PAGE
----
Or consider former Yale dean and classics scholar Donald Kagan. He recently complained to the Wall Street Journal’s Matthew Kaminski that democracy seems to have run its course in America and the West as the morality that has sustained them has atrophied. What morality? While the “Romans had no qualms about quashing their enemies, big or small” and the U.S. had relentlessly won two world wars “and imposed and protected the current global order, the recent record shows failed or inconclusive engagements.” The problem is that “We’re a certain kind of culture which makes it hard for us to behave rationally when the rational thing is to be tough.” The culture that makes this difficult is “unsubtle Christianity” and its strong strain of pacifism. “Who else has a religion filled with the notion ‘turn the other cheek’? Who ever heard of such a thing? If you’re going to turn the other cheek, go home. Give up the ball.” Today, such sentiments about Christianity run in the country’s leading newspapers and pass without any notice at all.
Every day, even first-rate newspapers and quality television shows display total ignorance about the first 1,500 years of Western civilization. Following Voltaire, moderns consider the whole formative period of our culture to be a “dark age,” contrary to any serious modern scholarship about the period. No major Western worldview has had reason to look at the age favorably. Voltaire’s atheists believe that all thinkers before themselves were unenlightened; Protestants saw the whole period as repressed under a corrupt Papacy; and even post-Trent Catholics wanted to forget the whole previous era and begin over again. A recent Discovery Chanel documentary did bring in medieval scholars who demonstrated—by displaying its actual discoveries—that most thinking about the period is simplistic, but that was a rare exception.
Even serious, Christian-friendly authors like Avi Beker get it muddled. As Hillel Fradkin noted about Beker’s wonderful history of the Jews and anti-semitism, The Chosen, the author made the “common error” of believing that the Christian reaction to Jews was much worse than the Islamic reaction, whereas “Muslim persecution of Jews was equal if not greater than Christian persecution as Maimonides and Halevi both testified.” Part of the error was Beker’s “assimilation of the Holocaust to the history of Christianity.” Christian Europe often disposed many to be unfavorable to Jews; but “Nazism must be laid at the door of modernity,” not Christianity. While Beker is generous in praising modern Christianity for its toleration, his Enlightenment-centric history makes it difficult for him to understand the fact that “the most serious form of contemporary anti-semitism is not that of Christians but of Muslims and their sometimes secular allies on the left.”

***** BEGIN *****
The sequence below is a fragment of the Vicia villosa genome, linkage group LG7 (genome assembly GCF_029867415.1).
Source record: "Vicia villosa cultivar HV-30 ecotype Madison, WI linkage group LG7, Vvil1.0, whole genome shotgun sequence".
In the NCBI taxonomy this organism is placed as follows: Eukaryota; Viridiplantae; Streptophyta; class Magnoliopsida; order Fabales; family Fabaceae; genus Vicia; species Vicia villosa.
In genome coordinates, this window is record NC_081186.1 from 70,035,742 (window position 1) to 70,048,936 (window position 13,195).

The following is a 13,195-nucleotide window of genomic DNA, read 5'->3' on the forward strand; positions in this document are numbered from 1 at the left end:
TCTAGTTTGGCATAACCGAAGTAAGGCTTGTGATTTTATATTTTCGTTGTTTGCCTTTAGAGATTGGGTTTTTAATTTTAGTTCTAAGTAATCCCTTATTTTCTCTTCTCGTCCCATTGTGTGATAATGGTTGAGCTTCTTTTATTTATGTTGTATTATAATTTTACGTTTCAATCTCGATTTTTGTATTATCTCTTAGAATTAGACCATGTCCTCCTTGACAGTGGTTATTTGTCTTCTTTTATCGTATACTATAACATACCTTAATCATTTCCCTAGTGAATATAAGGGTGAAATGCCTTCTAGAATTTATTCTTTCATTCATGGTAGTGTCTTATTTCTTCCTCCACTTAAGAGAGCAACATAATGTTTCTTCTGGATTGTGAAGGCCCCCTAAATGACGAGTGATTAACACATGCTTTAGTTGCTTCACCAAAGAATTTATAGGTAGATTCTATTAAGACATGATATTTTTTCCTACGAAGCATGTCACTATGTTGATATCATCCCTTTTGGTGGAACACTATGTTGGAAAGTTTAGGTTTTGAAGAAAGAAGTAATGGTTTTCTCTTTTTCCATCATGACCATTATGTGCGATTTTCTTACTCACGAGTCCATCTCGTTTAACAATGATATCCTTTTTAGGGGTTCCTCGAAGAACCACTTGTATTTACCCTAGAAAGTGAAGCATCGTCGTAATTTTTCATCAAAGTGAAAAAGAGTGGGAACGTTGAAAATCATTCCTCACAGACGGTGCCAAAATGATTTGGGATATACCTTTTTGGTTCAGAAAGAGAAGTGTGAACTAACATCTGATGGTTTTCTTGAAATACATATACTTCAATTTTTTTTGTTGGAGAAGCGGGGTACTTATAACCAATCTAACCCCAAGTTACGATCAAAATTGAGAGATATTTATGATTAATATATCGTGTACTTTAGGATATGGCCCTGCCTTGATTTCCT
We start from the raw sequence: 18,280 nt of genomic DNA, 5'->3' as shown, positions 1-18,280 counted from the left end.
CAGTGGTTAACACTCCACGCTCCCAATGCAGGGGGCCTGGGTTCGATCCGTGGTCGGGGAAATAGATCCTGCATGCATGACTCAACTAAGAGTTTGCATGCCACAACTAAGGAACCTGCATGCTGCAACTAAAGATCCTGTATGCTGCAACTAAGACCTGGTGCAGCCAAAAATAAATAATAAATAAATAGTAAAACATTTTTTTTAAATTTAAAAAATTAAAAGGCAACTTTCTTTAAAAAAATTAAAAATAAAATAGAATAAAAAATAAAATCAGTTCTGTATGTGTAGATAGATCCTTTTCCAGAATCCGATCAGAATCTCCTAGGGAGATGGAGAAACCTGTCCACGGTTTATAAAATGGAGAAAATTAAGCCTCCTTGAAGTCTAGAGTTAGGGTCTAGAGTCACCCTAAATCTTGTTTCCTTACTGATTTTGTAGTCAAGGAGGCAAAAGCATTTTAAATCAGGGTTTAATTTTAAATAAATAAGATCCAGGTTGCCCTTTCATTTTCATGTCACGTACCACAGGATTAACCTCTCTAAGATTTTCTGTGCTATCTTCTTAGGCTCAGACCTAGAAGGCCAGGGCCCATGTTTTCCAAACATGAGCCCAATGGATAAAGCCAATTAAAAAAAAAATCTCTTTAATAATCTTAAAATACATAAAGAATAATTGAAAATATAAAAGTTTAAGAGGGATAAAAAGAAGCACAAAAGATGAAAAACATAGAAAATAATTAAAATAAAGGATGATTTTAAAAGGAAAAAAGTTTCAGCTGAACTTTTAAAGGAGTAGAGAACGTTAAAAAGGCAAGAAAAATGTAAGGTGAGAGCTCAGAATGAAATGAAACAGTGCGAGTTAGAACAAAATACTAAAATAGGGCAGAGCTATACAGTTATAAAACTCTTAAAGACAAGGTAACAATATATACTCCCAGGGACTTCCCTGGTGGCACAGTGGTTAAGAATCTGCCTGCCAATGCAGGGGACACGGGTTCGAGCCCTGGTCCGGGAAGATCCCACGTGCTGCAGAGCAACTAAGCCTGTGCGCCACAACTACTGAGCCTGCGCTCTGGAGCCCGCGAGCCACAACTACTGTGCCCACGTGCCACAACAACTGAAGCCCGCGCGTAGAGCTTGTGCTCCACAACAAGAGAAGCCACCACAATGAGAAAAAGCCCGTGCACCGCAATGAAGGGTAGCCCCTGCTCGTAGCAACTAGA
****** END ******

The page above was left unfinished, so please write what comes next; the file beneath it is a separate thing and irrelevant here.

The normal assumption is that such observations are the detached reflections of neutral experts merely reporting the facts. Take New York University Professor Thomas Nagel, the very model of academic objectivity. He wrote a fine book, Mind and Cosmos, that seeks a third way between materialism and religion, one that any theist could admire as a courageous and open-minded attempt at a reasonable solution. But his underlying thinking outside the book is not the cool rationality most assume to be the atheistic mindset. The Weekly Standard’s Andrew Ferguson reported that Nagel told the Christian philosopher Alvin Plantinga that he always pursues truth, but “if I ever found myself flooded with the conviction that what the Nicene Creed says is true the most likely explanation would be that I was losing my mind, not that I was being granted the gift of faith.”
Nagel conceded that pure materialism is rationally a failure, but continued “I want atheism to be true and I am made uneasy by the fact that some of the most intelligent and well-informed people I know are religious believers. It isn’t just that I don’t believe in God and naturally hope I’m right in my belief. It’s that I hope there is no God! I don’t want there to be a God; I don’t want the universe to be like that.” Nagel has become the object of unfair leftist scorn for questioning materialism, but can one imagine any traditionalist admitting a similar bias and surviving at all?
In fact, many passionately dislike what Christians and other religious people believe. That is fine as long as the passion is from the Nagels of the world who are merely seeking truth, ardently or otherwise. Even threats from those such as Dawkins can be answered. It is only when opponents use coercion and raw political power to limit freedom that a real menace emerges. It is in an Obamacare law where the implementing zealots are convinced that they know what is good for everyone that the threat resides. Much more danger comes from those who claim the whole truth and are determined to force it for the other person’s good, no matter how much that person abhors it.
As Albert Camus once noted, “The welfare of humanity is always the alibi of tyrants.”
Given the seemingly endless misrepresentations and outright lies surrounding the ObamaCare roll out, even those who once firmly supported the government-mandated healthcare plan have begun speaking out against it.
Former actress Patti Davis, the left-leaning daughter of conservative icon Ronald Reagan, was among those criticizing the law Monday on Twitter.